A good way to start a negotiation is the common enemies negotiating strategy. What is the common enemies negotiating strategy? It’s something I first learned of when I interviewed Stuart Diamond about his win-win negotiation philosophy. To establish rapport with someone, or curry their favor, talk to them about a common enemy – lawyers or the New York Yankees, for example. Establishing a common enemy builds trust quickly. Try it next time you’re on an airplane or waiting in line outside a bar. It works. You probably already do it and just didn’t have a name for it.
Lead researcher Jennifer Bosson and grad student Jonathan Weaver had undergrads complete a study for class credit. The students filled out forms that indicated the name of a professor they liked or disliked. A mediator gave them another student’s form and casually mentioned that the other student liked or disliked the same faculty member. The students with negative impressions of the same professor felt they shared a bond.
Bosson told me that, while she is not a negotiation expert, if Diamond is correct, then it does seem like finding a common enemy could facilitate effective negotiation.
“Our work suggests that people feel increased familiarity, liking and closeness to those with whom they discover a shared negative attitude of a third party — what you call a ‘common enemy,'” she says. “And if one of the keys to successful negotiation is establishing liking and trust with one’s negotiation partner, then it certainly seems like finding a common enemy could be an effective way to promote such liking.”
Bosson urges people to take caution before employing the strategy for gain. In the study, researchers knew beforehand who people disliked and, seemingly inadvertently, mentioned to them that another person shared the same negative attitude. In real-life situations you do not always know beforehand that your dislike will be shared.
“In expressing a dislike, one risks discovering that one’s conversation partner does not agree, and this can lead to reduced closeness and liking, which is the opposite of the desired outcome,” Bosson says. “Therefore, in negotiation situations, it’s perhaps best to try first to ascertain one’s partner’s dislikes before forging ahead with potentially unpopular opinions. One would not, for example, want to start badmouthing Sarah Palin only to discover that one’s negotiation partner is a huge Palin fan.”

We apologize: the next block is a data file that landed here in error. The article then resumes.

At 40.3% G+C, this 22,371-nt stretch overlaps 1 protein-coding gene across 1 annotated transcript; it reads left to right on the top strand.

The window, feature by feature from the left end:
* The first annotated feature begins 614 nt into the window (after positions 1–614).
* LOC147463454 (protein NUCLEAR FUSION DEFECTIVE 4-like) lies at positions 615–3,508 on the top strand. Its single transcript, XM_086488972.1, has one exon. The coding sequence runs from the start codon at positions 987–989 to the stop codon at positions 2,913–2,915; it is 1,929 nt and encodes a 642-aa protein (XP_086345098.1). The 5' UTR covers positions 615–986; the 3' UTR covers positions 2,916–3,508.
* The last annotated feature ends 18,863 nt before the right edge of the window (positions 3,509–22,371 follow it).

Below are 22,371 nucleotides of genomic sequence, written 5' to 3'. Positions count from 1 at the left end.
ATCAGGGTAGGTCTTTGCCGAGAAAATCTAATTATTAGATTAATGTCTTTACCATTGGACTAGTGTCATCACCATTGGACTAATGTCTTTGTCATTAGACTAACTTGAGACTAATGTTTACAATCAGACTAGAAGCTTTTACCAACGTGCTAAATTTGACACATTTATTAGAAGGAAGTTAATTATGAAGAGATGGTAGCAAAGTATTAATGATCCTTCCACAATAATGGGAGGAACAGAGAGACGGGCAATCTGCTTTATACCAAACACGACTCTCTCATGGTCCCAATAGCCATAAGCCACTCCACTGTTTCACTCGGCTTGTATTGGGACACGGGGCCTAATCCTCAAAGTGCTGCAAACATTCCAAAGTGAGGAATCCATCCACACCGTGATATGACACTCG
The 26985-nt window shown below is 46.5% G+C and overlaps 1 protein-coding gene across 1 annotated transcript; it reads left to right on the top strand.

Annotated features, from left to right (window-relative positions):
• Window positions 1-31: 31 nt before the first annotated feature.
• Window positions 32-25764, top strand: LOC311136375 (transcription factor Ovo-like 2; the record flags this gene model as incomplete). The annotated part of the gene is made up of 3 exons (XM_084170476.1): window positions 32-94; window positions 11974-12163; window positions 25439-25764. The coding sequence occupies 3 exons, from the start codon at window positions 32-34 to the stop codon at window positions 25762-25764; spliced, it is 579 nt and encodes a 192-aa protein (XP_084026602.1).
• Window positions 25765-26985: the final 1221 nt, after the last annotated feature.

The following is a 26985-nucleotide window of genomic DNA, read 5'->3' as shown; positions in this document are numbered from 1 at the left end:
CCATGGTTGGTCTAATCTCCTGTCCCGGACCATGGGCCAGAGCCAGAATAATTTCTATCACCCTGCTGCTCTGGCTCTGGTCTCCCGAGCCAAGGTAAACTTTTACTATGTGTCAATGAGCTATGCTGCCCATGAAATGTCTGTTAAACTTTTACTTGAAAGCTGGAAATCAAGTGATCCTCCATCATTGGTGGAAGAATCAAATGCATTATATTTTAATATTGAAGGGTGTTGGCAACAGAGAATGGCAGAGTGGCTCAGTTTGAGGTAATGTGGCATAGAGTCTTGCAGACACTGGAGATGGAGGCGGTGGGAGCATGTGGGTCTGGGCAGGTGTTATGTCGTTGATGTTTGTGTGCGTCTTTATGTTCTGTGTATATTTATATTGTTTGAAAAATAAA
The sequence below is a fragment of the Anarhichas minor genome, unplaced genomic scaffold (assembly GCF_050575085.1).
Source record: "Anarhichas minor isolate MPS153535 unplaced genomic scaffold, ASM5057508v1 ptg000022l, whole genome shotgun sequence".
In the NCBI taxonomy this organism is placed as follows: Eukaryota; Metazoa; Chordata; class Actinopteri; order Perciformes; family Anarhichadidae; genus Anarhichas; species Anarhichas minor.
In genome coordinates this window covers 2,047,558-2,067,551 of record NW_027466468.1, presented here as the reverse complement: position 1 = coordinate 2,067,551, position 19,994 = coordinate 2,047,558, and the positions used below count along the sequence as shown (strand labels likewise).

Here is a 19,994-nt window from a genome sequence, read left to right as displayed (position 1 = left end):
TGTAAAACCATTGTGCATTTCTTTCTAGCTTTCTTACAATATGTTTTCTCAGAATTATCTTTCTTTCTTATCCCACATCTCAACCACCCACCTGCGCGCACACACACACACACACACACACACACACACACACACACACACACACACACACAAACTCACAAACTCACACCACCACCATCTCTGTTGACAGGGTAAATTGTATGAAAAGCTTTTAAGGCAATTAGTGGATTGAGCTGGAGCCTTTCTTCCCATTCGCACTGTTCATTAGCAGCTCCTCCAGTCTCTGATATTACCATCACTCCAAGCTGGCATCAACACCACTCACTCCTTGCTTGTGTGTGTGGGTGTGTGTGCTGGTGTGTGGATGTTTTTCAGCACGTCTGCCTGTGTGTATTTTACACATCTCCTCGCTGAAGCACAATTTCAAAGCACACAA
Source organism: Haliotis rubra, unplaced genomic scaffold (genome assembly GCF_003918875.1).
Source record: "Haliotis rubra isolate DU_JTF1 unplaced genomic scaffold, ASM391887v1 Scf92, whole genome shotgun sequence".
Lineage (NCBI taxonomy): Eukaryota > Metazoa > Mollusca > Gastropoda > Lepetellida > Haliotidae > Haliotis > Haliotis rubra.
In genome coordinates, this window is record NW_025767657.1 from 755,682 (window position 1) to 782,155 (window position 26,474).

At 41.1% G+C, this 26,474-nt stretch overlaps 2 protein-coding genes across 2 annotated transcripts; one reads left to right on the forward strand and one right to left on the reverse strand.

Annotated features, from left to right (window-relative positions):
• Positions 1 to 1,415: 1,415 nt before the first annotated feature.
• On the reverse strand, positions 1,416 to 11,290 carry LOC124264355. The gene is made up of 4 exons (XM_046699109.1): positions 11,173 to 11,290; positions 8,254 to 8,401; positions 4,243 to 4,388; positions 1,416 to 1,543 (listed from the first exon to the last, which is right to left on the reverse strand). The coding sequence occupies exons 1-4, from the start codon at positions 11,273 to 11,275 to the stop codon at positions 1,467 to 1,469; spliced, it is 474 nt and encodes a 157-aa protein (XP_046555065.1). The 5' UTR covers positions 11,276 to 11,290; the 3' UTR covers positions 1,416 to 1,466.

In their recent article, Bosson and Weaver found evidence that common enemies makes a stranger feel more familiar. She says it’s socially appropriate to express positive attitudes toward others, whereas it’s less acceptable to express dislikes of other people. Therefore, expressed dislikes reveal more about the underlying character of the speaker. Any behaviors that violate social norms are interpreted as revealing more about the actor.
“In general, shared attitudes — both positive and negative — lead to increased liking for strangers, but we propose that shared negative attitudes provide an extra bit of perceived familiarity,” Bosson says. “You feel like you know just a little bit more about who this person is underneath when you learn that you both dislike the same third party. This heightened familiarity is enough to make people feel a little more liking and closeness toward the stranger; after all, we like what’s familiar.
Try the common enemies negotiating strategy next time you negotiate. Just make sure your boss is not a litigious Yankees fan first.
(Joe Donatelli is Senior Editor of Made Man. He recently wrote about Stuart Diamond’s Negotiating Strategy. E-mail him at jdonatelli[at]breakmedia.com.)